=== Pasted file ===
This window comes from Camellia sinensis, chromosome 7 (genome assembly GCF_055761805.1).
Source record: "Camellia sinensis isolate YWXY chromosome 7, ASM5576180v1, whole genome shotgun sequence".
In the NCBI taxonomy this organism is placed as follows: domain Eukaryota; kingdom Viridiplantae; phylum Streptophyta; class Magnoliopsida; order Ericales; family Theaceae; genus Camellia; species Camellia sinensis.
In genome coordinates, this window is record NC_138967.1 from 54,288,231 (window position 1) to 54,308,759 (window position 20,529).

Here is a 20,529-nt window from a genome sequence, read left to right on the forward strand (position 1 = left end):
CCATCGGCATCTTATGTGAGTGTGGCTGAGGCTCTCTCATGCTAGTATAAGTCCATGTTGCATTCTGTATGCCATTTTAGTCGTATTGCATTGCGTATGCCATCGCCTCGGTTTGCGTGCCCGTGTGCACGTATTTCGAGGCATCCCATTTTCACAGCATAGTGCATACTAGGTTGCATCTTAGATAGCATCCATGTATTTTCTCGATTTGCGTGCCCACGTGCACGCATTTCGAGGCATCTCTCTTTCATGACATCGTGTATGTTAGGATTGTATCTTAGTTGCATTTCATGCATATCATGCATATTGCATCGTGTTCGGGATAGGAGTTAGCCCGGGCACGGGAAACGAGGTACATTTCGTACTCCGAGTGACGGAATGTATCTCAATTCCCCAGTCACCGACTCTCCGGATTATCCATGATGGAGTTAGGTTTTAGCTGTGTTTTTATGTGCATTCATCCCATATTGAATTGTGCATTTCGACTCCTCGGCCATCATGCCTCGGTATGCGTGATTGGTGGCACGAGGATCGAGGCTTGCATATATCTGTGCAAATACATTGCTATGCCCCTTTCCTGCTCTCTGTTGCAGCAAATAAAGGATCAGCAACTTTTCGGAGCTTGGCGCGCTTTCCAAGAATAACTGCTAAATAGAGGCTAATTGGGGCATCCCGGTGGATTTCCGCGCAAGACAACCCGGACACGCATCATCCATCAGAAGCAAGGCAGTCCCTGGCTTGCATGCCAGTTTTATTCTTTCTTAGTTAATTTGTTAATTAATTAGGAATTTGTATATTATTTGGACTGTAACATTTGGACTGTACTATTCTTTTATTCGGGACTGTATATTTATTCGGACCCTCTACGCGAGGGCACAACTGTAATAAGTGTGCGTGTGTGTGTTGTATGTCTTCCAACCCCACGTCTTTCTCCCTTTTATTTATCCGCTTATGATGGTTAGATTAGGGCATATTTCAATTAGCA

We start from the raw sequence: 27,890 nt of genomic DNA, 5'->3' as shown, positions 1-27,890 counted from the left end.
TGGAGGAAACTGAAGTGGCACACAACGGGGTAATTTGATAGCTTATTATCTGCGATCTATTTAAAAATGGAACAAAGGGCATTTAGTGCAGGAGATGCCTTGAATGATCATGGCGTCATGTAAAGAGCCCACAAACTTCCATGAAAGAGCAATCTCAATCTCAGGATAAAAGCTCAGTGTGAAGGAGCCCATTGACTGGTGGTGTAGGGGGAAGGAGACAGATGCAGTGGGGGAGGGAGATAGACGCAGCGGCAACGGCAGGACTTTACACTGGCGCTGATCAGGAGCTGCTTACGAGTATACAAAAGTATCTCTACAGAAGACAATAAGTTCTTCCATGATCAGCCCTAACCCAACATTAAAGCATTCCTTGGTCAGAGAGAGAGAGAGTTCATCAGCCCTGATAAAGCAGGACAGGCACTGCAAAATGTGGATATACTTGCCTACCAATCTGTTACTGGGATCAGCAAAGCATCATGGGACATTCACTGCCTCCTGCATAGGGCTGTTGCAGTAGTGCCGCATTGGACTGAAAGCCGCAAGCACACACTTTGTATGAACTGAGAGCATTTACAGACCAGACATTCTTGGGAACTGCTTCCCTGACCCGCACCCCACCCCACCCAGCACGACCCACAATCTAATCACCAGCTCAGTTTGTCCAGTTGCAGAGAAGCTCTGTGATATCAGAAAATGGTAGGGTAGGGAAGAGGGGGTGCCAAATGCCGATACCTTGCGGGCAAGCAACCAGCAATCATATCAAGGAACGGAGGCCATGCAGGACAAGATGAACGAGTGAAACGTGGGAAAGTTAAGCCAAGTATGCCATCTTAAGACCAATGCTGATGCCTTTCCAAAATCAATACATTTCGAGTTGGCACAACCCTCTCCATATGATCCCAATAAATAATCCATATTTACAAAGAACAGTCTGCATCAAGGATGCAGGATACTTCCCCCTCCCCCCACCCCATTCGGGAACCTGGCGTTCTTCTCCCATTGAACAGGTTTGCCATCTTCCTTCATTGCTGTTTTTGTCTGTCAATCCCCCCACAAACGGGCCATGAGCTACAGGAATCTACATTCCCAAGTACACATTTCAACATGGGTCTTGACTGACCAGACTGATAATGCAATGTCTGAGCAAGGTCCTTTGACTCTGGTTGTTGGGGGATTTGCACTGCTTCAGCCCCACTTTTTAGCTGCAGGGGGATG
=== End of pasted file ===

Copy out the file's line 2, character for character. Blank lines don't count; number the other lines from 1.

Source record: "Camellia sinensis isolate YWXY chromosome 7, ASM5576180v1, whole genome shotgun sequence".